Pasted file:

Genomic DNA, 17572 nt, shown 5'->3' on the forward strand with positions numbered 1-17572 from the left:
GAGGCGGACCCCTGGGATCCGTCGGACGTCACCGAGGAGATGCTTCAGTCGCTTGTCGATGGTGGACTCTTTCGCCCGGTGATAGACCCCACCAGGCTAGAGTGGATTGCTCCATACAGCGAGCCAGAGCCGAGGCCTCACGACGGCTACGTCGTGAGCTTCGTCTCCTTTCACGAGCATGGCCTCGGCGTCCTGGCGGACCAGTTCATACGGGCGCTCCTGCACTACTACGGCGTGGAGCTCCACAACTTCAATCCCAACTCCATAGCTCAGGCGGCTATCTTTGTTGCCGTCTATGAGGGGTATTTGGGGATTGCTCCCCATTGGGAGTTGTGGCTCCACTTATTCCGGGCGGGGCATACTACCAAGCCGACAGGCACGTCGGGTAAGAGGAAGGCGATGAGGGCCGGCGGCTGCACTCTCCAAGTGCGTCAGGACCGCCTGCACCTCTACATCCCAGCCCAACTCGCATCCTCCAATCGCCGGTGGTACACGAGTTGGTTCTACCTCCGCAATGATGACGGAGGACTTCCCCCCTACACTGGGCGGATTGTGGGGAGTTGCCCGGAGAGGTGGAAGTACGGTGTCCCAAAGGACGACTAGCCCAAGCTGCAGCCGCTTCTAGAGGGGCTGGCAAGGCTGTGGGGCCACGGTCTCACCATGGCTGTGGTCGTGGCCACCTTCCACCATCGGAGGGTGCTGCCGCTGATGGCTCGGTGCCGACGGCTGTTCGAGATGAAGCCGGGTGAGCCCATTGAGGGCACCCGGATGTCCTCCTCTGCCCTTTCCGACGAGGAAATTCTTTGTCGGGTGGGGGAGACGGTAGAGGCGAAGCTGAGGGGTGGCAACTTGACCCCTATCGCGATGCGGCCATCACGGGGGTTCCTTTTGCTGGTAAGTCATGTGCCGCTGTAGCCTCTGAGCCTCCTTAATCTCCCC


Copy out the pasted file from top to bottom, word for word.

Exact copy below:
Genomic DNA, 17572 nt, shown 5'->3' on the forward strand with positions numbered 1-17572 from the left:
GAGGCGGACCCCTGGGATCCGTCGGACGTCACCGAGGAGATGCTTCAGTCGCTTGTCGATGGTGGACTCTTTCGCCCGGTGATAGACCCCACCAGGCTAGAGTGGATTGCTCCATACAGCGAGCCAGAGCCGAGGCCTCACGACGGCTACGTCGTGAGCTTCGTCTCCTTTCACGAGCATGGCCTCGGCGTCCTGGCGGACCAGTTCATACGGGCGCTCCTGCACTACTACGGCGTGGAGCTCCACAACTTCAATCCCAACTCCATAGCTCAGGCGGCTATCTTTGTTGCCGTCTATGAGGGGTATTTGGGGATTGCTCCCCATTGGGAGTTGTGGCTCCACTTATTCCGGGCGGGGCATACTACCAAGCCGACAGGCACGTCGGGTAAGAGGAAGGCGATGAGGGCCGGCGGCTGCACTCTCCAAGTGCGTCAGGACCGCCTGCACCTCTACATCCCAGCCCAACTCGCATCCTCCAATCGCCGGTGGTACACGAGTTGGTTCTACCTCCGCAATGATGACGGAGGACTTCCCCCCTACACTGGGCGGATTGTGGGGAGTTGCCCGGAGAGGTGGAAGTACGGTGTCCCAAAGGACGACTAGCCCAAGCTGCAGCCGCTTCTAGAGGGGCTGGCAAGGCTGTGGGGCCACGGTCTCACCATGGCTGTGGTCGTGGCCACCTTCCACCATCGGAGGGTGCTGCCGCTGATGGCTCGGTGCCGACGGCTGTTCGAGATGAAGCCGGGTGAGCCCATTGAGGGCACCCGGATGTCCTCCTCTGCCCTTTCCGACGAGGAAATTCTTTGTCGGGTGGGGGAGACGGTAGAGGCGAAGCTGAGGGGTGGCAACTTGACCCCTATCGCGATGCGGCCATCACGGGGGTTCCTTTTGCTGGTAAGTCATGTGCCGCTGTAGCCTCTGAGCCTCCTTAATCTCCCC